Analyzing Cyanide by Ion Chromatography

Ideal method for testing cyanide and metal cyanides in drinking water

Metal cyanide complexes are negatively charged ionic complexes consisting of one or more cyanide ions bound to a single transition metal cation. Metal cyanides are an environmental concern because they can dissociate to release the toxic substance HCN into water. Cyanide also occurs naturally in foods such as bamboo shoots and almonds, and it is naturally generated by microorganisms. Cyanide is used in industries like plating and mining, and can be released into the air from burning coal and plastics.

Cyanide analysis

Colorimetric and spectrophotometric methods have traditionally been used for cyanide detection and quantitation. However, these methods require distillation and can have many interferences. Ion chromatography methods for cyanide can resolve each individual metal cyanide complex into a discrete chromatographic peak, allowing a precise differentiation of complexes of lesser toxicity from those of greater toxicity.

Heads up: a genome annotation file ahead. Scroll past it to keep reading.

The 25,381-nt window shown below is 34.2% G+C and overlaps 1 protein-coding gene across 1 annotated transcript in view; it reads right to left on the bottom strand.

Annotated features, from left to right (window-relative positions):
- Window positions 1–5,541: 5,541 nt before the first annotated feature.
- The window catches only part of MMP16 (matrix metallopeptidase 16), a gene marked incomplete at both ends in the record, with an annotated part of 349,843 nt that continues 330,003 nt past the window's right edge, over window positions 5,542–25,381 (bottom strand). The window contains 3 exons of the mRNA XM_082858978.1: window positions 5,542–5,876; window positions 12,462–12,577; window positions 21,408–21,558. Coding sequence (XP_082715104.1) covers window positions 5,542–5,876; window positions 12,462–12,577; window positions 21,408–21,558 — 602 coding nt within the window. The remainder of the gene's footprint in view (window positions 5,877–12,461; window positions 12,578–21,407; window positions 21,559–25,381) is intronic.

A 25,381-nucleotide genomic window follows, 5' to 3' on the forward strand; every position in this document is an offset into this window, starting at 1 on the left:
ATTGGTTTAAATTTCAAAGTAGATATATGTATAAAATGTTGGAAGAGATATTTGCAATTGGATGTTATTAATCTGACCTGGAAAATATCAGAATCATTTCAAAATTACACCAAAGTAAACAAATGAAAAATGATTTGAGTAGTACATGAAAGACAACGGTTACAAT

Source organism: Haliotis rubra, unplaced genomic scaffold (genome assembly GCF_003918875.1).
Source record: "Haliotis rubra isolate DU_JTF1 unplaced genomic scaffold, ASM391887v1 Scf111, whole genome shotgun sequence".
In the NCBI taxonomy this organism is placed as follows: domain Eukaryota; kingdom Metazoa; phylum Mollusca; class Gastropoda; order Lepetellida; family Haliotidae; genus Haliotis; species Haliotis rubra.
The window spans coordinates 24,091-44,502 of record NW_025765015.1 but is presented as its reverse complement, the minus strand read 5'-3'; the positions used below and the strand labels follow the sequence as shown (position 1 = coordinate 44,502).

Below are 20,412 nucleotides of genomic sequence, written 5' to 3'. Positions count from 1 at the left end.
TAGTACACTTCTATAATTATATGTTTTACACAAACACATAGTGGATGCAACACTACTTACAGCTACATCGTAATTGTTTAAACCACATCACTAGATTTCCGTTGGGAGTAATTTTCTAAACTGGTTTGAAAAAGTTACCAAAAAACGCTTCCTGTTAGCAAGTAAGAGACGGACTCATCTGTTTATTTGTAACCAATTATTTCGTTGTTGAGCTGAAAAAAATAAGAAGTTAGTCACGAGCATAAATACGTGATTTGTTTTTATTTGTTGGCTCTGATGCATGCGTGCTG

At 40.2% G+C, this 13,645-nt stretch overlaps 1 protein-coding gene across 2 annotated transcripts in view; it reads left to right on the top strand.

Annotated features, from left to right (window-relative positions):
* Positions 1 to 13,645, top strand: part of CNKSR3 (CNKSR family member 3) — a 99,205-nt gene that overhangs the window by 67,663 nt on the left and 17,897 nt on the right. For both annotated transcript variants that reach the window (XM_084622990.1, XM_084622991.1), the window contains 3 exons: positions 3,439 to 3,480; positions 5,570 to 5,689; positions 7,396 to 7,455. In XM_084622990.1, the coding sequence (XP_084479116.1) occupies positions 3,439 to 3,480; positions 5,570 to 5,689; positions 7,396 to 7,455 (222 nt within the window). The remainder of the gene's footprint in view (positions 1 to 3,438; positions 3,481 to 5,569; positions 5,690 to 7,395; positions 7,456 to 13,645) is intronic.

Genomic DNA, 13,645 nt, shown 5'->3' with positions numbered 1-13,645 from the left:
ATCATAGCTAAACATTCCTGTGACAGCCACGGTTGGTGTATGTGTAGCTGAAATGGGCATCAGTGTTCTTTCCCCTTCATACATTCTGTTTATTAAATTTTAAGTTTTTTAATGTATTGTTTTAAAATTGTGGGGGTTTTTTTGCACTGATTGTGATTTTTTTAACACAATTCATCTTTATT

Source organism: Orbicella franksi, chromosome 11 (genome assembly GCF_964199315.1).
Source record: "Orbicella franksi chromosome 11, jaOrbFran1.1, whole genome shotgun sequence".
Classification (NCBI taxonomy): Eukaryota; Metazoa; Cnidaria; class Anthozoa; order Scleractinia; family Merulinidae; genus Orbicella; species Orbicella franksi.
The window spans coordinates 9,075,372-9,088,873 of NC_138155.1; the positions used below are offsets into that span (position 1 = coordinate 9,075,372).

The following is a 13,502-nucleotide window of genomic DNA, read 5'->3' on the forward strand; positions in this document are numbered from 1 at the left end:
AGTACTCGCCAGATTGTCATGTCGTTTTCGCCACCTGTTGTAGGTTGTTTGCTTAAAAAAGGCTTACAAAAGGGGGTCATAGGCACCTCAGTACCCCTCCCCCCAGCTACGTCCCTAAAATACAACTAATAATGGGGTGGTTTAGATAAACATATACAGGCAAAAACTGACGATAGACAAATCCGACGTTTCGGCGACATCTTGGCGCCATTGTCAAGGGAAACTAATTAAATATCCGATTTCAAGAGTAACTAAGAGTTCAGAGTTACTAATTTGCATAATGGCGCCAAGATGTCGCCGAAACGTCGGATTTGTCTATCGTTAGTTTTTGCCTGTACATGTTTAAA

Regulatory information

The U.S. government classifies cyanide as a regulated inorganic contaminant in drinking water. The following regulatory bodies have established guidelines around cyanide.

  • EPA: Specifies a Maximum Contaminant Level (MCL) in drinking and surface water of 200μg/L of free cyanide. In wastewater, there is a limit of 5.2μg/L total cyanide continuous discharge from publicly owned treatment works, 22μg/L maximum discharges into fresh water, and 1μg/L into salt water.
  • FDA: In bottled water, an MCL of 0.2mg/L.
  • WHO: Specifies an MCL of 0.07mg/L in drinking water.

Example application notes